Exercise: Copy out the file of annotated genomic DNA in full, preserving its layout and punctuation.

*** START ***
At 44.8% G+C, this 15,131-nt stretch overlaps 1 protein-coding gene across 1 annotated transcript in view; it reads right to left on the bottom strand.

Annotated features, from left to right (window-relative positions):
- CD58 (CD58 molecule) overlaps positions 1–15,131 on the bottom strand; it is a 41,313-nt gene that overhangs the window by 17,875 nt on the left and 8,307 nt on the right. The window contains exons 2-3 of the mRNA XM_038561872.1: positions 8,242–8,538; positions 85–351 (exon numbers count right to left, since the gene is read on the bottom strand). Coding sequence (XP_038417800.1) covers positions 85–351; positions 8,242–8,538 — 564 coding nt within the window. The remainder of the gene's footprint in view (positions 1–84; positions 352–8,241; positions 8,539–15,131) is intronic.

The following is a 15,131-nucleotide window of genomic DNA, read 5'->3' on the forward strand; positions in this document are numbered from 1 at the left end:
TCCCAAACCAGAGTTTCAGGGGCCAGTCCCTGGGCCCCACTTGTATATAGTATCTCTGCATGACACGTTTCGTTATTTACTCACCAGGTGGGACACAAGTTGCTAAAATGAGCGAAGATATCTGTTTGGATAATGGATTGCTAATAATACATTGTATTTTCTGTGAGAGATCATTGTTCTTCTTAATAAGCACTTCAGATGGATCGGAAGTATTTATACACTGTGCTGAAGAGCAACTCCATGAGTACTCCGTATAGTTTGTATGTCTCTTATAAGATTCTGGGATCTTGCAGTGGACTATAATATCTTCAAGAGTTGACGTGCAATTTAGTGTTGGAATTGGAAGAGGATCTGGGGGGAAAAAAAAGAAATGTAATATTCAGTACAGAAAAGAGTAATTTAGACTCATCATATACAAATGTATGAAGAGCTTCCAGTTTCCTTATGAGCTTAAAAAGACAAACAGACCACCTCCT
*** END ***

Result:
At 44.8% G+C, this 15,131-nt stretch overlaps 1 protein-coding gene across 1 annotated transcript in view; it reads right to left on the bottom strand.

Annotated features, from left to right (window-relative positions):
- CD58 (CD58 molecule) overlaps positions 1–15,131 on the bottom strand; it is a 41,313-nt gene that overhangs the window by 17,875 nt on the left and 8,307 nt on the right. The window contains exons 2-3 of the mRNA XM_038561872.1: positions 8,242–8,538; positions 85–351 (exon numbers count right to left, since the gene is read on the bottom strand). Coding sequence (XP_038417800.1) covers positions 85–351; positions 8,242–8,538 — 564 coding nt within the window. The remainder of the gene's footprint in view (positions 1–84; positions 352–8,241; positions 8,539–15,131) is intronic.

The following is a 15,131-nucleotide window of genomic DNA, read 5'->3' on the forward strand; positions in this document are numbered from 1 at the left end:
TCCCAAACCAGAGTTTCAGGGGCCAGTCCCTGGGCCCCACTTGTATATAGTATCTCTGCATGACACGTTTCGTTATTTACTCACCAGGTGGGACACAAGTTGCTAAAATGAGCGAAGATATCTGTTTGGATAATGGATTGCTAATAATACATTGTATTTTCTGTGAGAGATCATTGTTCTTCTTAATAAGCACTTCAGATGGATCGGAAGTATTTATACACTGTGCTGAAGAGCAACTCCATGAGTACTCCGTATAGTTTGTATGTCTCTTATAAGATTCTGGGATCTTGCAGTGGACTATAATATCTTCAAGAGTTGACGTGCAATTTAGTGTTGGAATTGGAAGAGGATCTGGGGGGAAAAAAAAGAAATGTAATATTCAGTACAGAAAAGAGTAATTTAGACTCATCATATACAAATGTATGAAGAGCTTCCAGTTTCCTTATGAGCTTAAAAAGACAAACAGACCACCTCCT